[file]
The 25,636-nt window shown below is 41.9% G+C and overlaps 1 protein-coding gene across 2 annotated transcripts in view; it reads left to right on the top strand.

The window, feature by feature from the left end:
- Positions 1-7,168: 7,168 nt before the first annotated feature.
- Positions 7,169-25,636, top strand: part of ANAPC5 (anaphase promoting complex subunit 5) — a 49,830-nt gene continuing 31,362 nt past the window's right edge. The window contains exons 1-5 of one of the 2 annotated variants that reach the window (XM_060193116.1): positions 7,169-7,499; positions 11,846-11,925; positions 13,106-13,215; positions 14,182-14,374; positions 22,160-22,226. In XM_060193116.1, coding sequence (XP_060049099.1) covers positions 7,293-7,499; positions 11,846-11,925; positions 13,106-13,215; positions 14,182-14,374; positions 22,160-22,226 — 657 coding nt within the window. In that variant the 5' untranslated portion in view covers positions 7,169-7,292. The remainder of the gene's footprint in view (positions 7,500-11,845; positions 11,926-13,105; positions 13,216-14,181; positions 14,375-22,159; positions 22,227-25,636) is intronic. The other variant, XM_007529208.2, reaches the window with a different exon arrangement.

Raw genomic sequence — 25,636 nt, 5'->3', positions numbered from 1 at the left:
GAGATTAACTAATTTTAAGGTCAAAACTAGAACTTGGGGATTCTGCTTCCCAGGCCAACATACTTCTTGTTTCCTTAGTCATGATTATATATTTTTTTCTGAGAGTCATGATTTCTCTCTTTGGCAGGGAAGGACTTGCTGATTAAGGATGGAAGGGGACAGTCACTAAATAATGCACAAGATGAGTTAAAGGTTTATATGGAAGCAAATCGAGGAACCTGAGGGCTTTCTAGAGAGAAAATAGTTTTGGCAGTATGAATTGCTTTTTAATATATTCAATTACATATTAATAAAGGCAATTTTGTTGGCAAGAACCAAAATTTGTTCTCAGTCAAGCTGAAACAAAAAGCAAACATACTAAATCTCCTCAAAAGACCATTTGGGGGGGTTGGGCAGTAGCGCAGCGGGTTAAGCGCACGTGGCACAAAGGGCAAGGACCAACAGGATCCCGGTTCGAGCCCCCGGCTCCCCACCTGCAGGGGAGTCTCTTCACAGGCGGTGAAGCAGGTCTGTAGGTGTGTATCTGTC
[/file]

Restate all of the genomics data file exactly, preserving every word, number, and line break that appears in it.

The 25,636-nt window shown below is 41.9% G+C and overlaps 1 protein-coding gene across 2 annotated transcripts in view; it reads left to right on the top strand.

The window, feature by feature from the left end:
- Positions 1-7,168: 7,168 nt before the first annotated feature.
- Positions 7,169-25,636, top strand: part of ANAPC5 (anaphase promoting complex subunit 5) — a 49,830-nt gene continuing 31,362 nt past the window's right edge. The window contains exons 1-5 of one of the 2 annotated variants that reach the window (XM_060193116.1): positions 7,169-7,499; positions 11,846-11,925; positions 13,106-13,215; positions 14,182-14,374; positions 22,160-22,226. In XM_060193116.1, coding sequence (XP_060049099.1) covers positions 7,293-7,499; positions 11,846-11,925; positions 13,106-13,215; positions 14,182-14,374; positions 22,160-22,226 — 657 coding nt within the window. In that variant the 5' untranslated portion in view covers positions 7,169-7,292. The remainder of the gene's footprint in view (positions 7,500-11,845; positions 11,926-13,105; positions 13,216-14,181; positions 14,375-22,159; positions 22,227-25,636) is intronic. The other variant, XM_007529208.2, reaches the window with a different exon arrangement.

Raw genomic sequence — 25,636 nt, 5'->3', positions numbered from 1 at the left:
GAGATTAACTAATTTTAAGGTCAAAACTAGAACTTGGGGATTCTGCTTCCCAGGCCAACATACTTCTTGTTTCCTTAGTCATGATTATATATTTTTTTCTGAGAGTCATGATTTCTCTCTTTGGCAGGGAAGGACTTGCTGATTAAGGATGGAAGGGGACAGTCACTAAATAATGCACAAGATGAGTTAAAGGTTTATATGGAAGCAAATCGAGGAACCTGAGGGCTTTCTAGAGAGAAAATAGTTTTGGCAGTATGAATTGCTTTTTAATATATTCAATTACATATTAATAAAGGCAATTTTGTTGGCAAGAACCAAAATTTGTTCTCAGTCAAGCTGAAACAAAAAGCAAACATACTAAATCTCCTCAAAAGACCATTTGGGGGGGTTGGGCAGTAGCGCAGCGGGTTAAGCGCACGTGGCACAAAGGGCAAGGACCAACAGGATCCCGGTTCGAGCCCCCGGCTCCCCACCTGCAGGGGAGTCTCTTCACAGGCGGTGAAGCAGGTCTGTAGGTGTGTATCTGTC